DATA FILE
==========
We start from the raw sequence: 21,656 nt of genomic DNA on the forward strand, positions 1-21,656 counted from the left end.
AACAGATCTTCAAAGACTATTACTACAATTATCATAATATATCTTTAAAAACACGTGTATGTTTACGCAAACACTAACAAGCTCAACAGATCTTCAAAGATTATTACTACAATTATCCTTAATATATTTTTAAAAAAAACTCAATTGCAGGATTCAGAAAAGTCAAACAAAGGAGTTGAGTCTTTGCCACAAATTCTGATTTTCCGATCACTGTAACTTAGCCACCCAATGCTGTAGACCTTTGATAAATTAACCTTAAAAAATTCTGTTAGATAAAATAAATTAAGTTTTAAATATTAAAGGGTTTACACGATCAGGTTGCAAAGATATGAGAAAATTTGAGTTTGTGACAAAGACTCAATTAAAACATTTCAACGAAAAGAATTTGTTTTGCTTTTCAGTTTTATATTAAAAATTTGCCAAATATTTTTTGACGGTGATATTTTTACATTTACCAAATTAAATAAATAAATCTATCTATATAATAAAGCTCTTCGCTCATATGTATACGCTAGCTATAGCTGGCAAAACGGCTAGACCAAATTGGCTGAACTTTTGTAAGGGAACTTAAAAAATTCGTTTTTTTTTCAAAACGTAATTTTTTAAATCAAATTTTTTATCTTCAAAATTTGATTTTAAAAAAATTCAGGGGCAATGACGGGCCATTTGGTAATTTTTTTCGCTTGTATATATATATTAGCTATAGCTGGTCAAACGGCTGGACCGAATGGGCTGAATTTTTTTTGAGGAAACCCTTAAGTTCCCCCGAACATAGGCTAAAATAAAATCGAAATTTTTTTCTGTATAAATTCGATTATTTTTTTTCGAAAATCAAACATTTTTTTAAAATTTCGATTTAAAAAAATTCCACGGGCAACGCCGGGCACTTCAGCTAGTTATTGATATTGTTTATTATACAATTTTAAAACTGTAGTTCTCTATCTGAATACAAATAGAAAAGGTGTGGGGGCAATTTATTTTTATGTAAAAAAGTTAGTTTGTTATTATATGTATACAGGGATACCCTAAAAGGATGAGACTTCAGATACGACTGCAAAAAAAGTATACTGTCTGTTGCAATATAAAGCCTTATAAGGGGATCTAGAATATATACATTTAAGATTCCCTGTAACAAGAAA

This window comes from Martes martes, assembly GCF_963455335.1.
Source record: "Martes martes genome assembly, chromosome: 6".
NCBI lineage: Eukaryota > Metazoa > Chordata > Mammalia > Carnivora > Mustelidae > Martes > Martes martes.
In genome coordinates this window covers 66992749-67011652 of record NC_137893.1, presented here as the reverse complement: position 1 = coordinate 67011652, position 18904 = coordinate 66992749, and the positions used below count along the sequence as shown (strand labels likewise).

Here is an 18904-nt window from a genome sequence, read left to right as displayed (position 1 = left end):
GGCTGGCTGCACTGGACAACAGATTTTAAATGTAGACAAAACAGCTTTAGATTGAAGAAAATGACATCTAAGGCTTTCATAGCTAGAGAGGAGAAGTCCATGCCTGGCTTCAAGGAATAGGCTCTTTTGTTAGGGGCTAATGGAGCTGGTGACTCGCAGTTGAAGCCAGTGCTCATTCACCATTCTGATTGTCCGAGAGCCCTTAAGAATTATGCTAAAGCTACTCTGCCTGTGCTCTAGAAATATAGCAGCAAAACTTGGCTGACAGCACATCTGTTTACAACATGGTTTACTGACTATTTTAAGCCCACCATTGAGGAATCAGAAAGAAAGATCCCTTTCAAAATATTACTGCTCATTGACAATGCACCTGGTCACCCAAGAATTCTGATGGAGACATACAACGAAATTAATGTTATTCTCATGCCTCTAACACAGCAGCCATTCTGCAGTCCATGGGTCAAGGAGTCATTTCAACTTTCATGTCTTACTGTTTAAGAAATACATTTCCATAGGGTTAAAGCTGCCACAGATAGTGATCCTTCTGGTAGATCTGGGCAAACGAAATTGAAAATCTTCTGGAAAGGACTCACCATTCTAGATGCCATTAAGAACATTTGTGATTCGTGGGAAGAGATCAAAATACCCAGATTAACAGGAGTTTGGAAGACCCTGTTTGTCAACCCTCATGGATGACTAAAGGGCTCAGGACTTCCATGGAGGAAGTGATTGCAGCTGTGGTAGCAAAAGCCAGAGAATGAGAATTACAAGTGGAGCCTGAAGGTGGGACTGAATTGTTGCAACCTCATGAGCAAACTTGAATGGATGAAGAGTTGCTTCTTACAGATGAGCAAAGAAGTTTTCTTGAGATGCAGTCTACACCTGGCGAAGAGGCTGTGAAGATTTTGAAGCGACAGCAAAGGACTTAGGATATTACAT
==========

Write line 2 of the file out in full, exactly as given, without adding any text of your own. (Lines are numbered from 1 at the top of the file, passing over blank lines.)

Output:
AACAGATCTTCAAAGACTATTACTACAATTATCATAATATATCTTTAAAAACACGTGTATGTTTACGCAAACACTAACAAGCTCAACAGATCTTCAAAGATTATTACTACAATTATCCTTAATATATTTTTAAAAAAAACTCAATTGCAGGATTCAGAAAAGTCAAACAAAGGAGTTGAGTCTTTGCCACAAATTCTGATTTTCCGATCACTGTAACTTAGCCACCCAATGCTGTAGACCTTTGATAAATTAACCTTAAAAAATTCTGTTAGATAAAATAAATTAAGTTTTAAATATTAAAGGGTTTACACGATCAGGTTGCAAAGATATGAGAAAATTTGAGTTTGTGACAAAGACTCAATTAAAACATTTCAACGAAAAGAATTTGTTTTGCTTTTCAGTTTTATATTAAAAATTTGCCAAATATTTTTTGACGGTGATATTTTTACATTTACCAAATTAAATAAATAAATCTATCTATATAATAAAGCTCTTCGCTCATATGTATACGCTAGCTATAGCTGGCAAAACGGCTAGACCAAATTGGCTGAACTTTTGTAAGGGAACTTAAAAAATTCGTTTTTTTTTCAAAACGTAATTTTTTAAATCAAATTTTTTATCTTCAAAATTTGATTTTAAAAAAATTCAGGGGCAATGACGGGCCATTTGGTAATTTTTTTCGCTTGTATATATATATTAGCTATAGCTGGTCAAACGGCTGGACCGAATGGGCTGAATTTTTTTTGAGGAAACCCTTAAGTTCCCCCGAACATAGGCTAAAATAAAATCGAAATTTTTTTCTGTATAAATTCGATTATTTTTTTTCGAAAATCAAACATTTTTTTAAAATTTCGATTTAAAAAAATTCCACGGGCAACGCCGGGCACTTCAGCTAGTTATTGATATTGTTTATTATACAATTTTAAAACTGTAGTTCTCTATCTGAATACAAATAGAAAAGGTGTGGGGGCAATTTATTTTTATGTAAAAAAGTTAGTTTGTTATTATATGTATACAGGGATACCCTAAAAGGATGAGACTTCAGATACGACTGCAAAAAAAGTATACTGTCTGTTGCAATATAAAGCCTTATAAGGGGATCTAGAATATATACATTTAAGATTCCCTGTAACAAGAAA